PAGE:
My last few album reviews have been lengthy and in-depth, but I'll try to keep this one a bit lighter. Tall Heights is a duo comprised of guitarist Tim Harrington and cellist Paul Wright. Both of these musicians sing, and their dual vocal harmonies, coupled with minimalist folk instrumentals, form the basis of their musical style. Just last month, the band released their sophomore album, Neptune

First things first: Longtime fans of Tall Heights will be pleased to note that the band's core sound has not been dramatically altered after signing to a major label (Sony Masterworks). Instead, the band has clearly taken advantage of the opportunities that their newfound benefactors have afforded them. This means that they sound tighter, have explored new musical frontiers, and added a depth to their sound that wasn't present prior to this album. Check out one of their older songs, "To Be Young", for a comparison: 



The biggest change in sound from their previous efforts comes by way of adding a full-time percussionist to the mix. Previously, Harrington and Wright would switch off rhythm duties with each other, with the rhythm instrument also providing the tempo that traditional percussion would normally afford. It was a neat workaround for the former two-piece act, and it was especially cool seeing them dovetail in and out, switching roles in mid-song. There are no stripped down songs on this album, which suggests that Tall Heights has no interest in going back to two instrument minimalism. 
The good news is that this change has freed up the guitar and cello to soar into many different directions on Neptune. The percussion also adds a snappy pop to some songs, like "River Wider", which is not an unwelcome detour for this band's sound. Since adding one extra instrument, Harrington and Wright seem to have thought "eh, screw it", and opened the floodgates. You can hear a string accompaniment in the background of a few songs, such as the excellent "Spirit Cold". They even play around with synths, as exemplified in "Infrared". The overall result of all this added instrumentation is a huge depth to the variety of emotions that the songs on this album evoke. The aforementioned tracks with strings feel grand and epic, while the synthier songs feel moody. Of course, every instrument is lovingly balanced and mixed. I can't really put a good finger on it, but it feels like their recording space is bigger compared to their previous work. You can hear the percussion resonate and the strings echo in the tracks, like they're performing in a concert hall and not someone's living room. This is most apparent on the more atmospheric tracks, like "Horse to Water", my personal favorite on the album.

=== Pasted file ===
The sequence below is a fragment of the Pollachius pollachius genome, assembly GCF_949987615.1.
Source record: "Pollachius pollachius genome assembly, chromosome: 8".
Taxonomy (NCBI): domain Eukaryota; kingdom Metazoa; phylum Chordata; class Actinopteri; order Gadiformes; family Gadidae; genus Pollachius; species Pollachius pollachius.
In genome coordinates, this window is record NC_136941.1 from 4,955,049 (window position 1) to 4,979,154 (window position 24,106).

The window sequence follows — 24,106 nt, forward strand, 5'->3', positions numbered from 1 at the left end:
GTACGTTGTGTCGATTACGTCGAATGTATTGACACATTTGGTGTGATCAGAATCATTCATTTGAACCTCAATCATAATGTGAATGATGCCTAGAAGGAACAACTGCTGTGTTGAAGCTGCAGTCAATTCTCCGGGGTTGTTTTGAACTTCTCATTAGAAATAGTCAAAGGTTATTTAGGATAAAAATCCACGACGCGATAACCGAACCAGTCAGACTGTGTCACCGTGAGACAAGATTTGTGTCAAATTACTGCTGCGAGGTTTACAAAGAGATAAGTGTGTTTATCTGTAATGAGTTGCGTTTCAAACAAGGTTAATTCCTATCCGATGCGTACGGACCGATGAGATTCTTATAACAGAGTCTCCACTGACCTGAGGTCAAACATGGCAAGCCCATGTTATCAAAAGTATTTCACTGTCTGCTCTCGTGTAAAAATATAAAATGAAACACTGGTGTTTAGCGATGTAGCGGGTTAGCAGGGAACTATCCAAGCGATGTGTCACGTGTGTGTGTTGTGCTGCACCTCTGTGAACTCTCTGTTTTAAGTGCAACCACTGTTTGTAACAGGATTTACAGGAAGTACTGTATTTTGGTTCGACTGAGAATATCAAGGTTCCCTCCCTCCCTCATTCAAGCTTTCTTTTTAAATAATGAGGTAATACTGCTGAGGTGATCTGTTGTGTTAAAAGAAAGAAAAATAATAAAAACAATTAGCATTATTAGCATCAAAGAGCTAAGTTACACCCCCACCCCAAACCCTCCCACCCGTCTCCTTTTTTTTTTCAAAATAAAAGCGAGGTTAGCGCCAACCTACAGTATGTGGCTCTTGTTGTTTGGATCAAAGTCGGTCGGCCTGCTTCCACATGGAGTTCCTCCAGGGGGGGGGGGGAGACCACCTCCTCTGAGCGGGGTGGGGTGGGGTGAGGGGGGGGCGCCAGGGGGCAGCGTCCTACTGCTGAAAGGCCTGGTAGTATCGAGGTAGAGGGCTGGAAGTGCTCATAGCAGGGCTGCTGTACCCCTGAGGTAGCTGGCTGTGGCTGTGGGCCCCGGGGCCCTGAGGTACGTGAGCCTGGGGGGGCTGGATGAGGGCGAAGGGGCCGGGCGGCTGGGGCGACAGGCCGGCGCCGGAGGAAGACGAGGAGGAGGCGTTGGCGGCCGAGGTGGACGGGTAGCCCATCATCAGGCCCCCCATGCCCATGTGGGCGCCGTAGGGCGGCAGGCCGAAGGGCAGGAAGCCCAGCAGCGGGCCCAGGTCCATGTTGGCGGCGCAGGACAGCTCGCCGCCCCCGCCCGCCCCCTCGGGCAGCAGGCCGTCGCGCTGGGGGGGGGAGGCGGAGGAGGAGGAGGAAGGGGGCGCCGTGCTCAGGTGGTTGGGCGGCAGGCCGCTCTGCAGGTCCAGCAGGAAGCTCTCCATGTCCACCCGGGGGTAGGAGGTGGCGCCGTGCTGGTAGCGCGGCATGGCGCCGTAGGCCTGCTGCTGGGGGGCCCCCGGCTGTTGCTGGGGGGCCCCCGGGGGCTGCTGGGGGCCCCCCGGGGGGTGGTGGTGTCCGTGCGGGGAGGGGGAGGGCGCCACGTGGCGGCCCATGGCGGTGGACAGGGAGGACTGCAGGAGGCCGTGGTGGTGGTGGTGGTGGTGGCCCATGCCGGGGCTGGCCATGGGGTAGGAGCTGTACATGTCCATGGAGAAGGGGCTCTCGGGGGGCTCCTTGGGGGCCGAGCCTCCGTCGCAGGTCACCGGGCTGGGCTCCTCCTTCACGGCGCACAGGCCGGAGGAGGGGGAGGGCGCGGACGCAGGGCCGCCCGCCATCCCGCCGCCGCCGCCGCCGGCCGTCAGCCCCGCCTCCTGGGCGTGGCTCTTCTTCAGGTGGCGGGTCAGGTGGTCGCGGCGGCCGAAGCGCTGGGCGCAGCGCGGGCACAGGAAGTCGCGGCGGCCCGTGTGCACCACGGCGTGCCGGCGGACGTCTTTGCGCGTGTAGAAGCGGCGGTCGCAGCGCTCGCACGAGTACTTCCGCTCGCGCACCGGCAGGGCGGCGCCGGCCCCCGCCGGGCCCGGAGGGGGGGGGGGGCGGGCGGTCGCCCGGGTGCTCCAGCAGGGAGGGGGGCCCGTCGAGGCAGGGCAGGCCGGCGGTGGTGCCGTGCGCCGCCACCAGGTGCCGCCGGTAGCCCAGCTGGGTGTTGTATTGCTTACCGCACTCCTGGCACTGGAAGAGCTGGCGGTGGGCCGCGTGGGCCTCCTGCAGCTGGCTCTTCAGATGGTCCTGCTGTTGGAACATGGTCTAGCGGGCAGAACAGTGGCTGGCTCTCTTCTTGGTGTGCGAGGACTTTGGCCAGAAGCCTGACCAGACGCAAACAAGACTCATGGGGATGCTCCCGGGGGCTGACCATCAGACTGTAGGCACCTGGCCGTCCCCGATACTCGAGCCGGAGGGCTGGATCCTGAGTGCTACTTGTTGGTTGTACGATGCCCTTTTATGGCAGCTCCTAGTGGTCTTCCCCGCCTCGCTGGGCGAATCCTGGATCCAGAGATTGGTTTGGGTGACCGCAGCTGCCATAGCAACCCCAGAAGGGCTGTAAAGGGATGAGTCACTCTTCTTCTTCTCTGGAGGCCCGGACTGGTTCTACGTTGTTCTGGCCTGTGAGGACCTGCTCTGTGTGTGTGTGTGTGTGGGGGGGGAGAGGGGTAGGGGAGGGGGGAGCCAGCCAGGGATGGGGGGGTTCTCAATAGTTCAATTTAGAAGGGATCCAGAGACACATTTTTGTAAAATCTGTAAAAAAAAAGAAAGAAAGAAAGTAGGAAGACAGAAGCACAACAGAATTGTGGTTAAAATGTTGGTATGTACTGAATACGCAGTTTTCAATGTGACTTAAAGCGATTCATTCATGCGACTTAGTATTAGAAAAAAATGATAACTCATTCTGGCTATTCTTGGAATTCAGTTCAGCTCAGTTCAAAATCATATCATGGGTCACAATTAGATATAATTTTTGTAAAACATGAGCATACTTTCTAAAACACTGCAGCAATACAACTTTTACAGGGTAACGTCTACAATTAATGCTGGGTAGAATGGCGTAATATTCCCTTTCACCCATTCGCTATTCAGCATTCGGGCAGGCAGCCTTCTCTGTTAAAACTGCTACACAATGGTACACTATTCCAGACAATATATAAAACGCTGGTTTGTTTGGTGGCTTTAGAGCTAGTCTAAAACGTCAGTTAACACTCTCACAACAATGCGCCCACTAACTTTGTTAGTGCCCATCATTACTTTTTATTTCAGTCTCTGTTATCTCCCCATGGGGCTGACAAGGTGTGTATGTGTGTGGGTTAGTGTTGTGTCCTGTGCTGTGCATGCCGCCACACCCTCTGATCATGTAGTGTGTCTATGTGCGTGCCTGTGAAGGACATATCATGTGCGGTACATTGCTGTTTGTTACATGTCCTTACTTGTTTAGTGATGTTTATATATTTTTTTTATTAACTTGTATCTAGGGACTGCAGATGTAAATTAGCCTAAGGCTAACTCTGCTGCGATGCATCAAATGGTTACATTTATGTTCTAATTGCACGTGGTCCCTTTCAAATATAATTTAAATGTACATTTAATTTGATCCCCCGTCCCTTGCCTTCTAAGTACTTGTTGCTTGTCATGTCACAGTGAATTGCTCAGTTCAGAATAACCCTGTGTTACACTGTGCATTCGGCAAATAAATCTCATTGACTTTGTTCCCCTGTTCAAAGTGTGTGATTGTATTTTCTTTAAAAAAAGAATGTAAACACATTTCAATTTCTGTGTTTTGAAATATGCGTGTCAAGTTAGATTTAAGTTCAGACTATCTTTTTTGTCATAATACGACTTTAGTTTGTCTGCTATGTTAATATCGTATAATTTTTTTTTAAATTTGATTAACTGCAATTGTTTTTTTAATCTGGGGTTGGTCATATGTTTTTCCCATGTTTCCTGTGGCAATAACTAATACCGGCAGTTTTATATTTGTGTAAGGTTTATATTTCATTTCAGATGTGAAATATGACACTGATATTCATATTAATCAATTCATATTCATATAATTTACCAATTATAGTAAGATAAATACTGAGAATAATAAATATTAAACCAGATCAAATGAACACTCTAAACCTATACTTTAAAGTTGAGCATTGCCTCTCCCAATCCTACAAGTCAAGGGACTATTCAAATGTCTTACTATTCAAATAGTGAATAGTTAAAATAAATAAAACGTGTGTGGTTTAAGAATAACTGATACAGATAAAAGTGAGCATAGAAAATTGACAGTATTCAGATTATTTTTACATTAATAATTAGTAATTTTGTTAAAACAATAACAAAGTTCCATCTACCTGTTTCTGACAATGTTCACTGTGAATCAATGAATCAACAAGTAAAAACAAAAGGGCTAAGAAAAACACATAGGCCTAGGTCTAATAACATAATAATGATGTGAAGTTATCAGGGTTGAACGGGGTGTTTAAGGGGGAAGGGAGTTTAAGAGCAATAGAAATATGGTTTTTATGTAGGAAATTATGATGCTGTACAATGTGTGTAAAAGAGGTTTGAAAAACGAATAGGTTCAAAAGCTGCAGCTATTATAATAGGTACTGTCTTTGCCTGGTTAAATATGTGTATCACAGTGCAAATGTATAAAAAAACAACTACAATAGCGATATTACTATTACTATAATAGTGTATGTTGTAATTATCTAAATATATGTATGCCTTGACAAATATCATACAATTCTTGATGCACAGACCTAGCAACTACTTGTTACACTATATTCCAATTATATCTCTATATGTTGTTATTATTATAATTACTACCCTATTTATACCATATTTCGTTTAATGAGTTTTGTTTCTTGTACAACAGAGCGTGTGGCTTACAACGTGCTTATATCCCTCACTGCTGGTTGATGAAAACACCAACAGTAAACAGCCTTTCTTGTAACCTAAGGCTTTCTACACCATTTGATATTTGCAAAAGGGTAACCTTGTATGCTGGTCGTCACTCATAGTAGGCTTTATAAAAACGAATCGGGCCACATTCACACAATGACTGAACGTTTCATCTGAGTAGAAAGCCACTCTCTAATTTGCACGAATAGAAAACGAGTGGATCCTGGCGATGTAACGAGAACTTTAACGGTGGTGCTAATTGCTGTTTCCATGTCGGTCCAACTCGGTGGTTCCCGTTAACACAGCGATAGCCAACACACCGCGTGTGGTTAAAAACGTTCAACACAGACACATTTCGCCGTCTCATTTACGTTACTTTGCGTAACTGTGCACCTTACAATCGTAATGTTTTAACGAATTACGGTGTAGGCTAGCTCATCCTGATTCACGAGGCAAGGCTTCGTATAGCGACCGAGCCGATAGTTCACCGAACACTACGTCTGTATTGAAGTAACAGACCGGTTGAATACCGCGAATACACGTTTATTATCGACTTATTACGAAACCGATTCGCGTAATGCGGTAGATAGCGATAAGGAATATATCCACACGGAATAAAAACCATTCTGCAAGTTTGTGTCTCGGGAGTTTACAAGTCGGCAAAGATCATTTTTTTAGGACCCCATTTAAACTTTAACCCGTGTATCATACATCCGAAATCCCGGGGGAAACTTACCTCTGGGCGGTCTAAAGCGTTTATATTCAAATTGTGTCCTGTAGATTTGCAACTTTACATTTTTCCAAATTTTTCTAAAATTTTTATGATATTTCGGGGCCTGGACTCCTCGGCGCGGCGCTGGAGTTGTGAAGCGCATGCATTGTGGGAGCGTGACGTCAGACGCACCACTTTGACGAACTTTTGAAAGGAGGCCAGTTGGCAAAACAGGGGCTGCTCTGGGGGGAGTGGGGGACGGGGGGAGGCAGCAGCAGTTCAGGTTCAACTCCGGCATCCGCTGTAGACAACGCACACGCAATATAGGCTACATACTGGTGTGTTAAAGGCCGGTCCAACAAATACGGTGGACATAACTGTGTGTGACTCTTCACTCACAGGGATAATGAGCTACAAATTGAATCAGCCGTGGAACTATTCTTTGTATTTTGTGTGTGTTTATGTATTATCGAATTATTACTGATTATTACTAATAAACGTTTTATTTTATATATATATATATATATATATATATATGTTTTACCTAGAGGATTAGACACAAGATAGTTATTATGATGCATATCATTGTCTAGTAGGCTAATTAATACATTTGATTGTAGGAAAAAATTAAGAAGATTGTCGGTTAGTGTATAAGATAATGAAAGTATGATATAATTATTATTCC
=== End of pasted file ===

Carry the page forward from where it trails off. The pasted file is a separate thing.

When all is said and done, I'm really feeling the direction that Tall Heights is headed in. They've shown that they won't lose their way after signing a big record deal and aren't afraid to take advantage of their newly increased resources. I'm a little curious of how they're going to adapt their expanded instrumentation for their live shows, but I have no doubt that they'll make it work. Tall Heights' sound is tight; both intimate and grand at the same time, and their singing voices are as gorgeous as ever. I can't recommend Neptune enough and definitely listen to this one on a cold, rainy morning. 

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